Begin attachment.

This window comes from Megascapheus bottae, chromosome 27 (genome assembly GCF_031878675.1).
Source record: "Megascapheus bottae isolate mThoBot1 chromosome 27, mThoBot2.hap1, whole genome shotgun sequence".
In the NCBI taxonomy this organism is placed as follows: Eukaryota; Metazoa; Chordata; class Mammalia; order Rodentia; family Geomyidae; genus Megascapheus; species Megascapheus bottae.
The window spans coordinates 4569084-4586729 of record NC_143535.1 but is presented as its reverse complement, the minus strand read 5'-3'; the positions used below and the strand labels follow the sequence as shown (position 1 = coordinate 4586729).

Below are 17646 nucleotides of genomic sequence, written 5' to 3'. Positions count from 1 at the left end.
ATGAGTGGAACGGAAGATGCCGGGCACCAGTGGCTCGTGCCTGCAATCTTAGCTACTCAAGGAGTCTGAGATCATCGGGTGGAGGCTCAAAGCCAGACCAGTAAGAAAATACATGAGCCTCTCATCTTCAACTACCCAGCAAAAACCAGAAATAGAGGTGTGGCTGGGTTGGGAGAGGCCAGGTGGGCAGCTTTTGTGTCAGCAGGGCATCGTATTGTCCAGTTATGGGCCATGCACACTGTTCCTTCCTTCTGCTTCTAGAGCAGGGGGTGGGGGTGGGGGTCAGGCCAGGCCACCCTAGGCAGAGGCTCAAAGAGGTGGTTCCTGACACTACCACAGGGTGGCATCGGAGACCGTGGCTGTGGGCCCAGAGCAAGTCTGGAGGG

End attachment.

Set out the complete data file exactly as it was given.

This window comes from Megascapheus bottae, chromosome 27 (genome assembly GCF_031878675.1).
Source record: "Megascapheus bottae isolate mThoBot1 chromosome 27, mThoBot2.hap1, whole genome shotgun sequence".
In the NCBI taxonomy this organism is placed as follows: Eukaryota; Metazoa; Chordata; class Mammalia; order Rodentia; family Geomyidae; genus Megascapheus; species Megascapheus bottae.
The window spans coordinates 4569084-4586729 of record NC_143535.1 but is presented as its reverse complement, the minus strand read 5'-3'; the positions used below and the strand labels follow the sequence as shown (position 1 = coordinate 4586729).

Below are 17646 nucleotides of genomic sequence, written 5' to 3'. Positions count from 1 at the left end.
ATGAGTGGAACGGAAGATGCCGGGCACCAGTGGCTCGTGCCTGCAATCTTAGCTACTCAAGGAGTCTGAGATCATCGGGTGGAGGCTCAAAGCCAGACCAGTAAGAAAATACATGAGCCTCTCATCTTCAACTACCCAGCAAAAACCAGAAATAGAGGTGTGGCTGGGTTGGGAGAGGCCAGGTGGGCAGCTTTTGTGTCAGCAGGGCATCGTATTGTCCAGTTATGGGCCATGCACACTGTTCCTTCCTTCTGCTTCTAGAGCAGGGGGTGGGGGTGGGGGTCAGGCCAGGCCACCCTAGGCAGAGGCTCAAAGAGGTGGTTCCTGACACTACCACAGGGTGGCATCGGAGACCGTGGCTGTGGGCCCAGAGCAAGTCTGGAGGG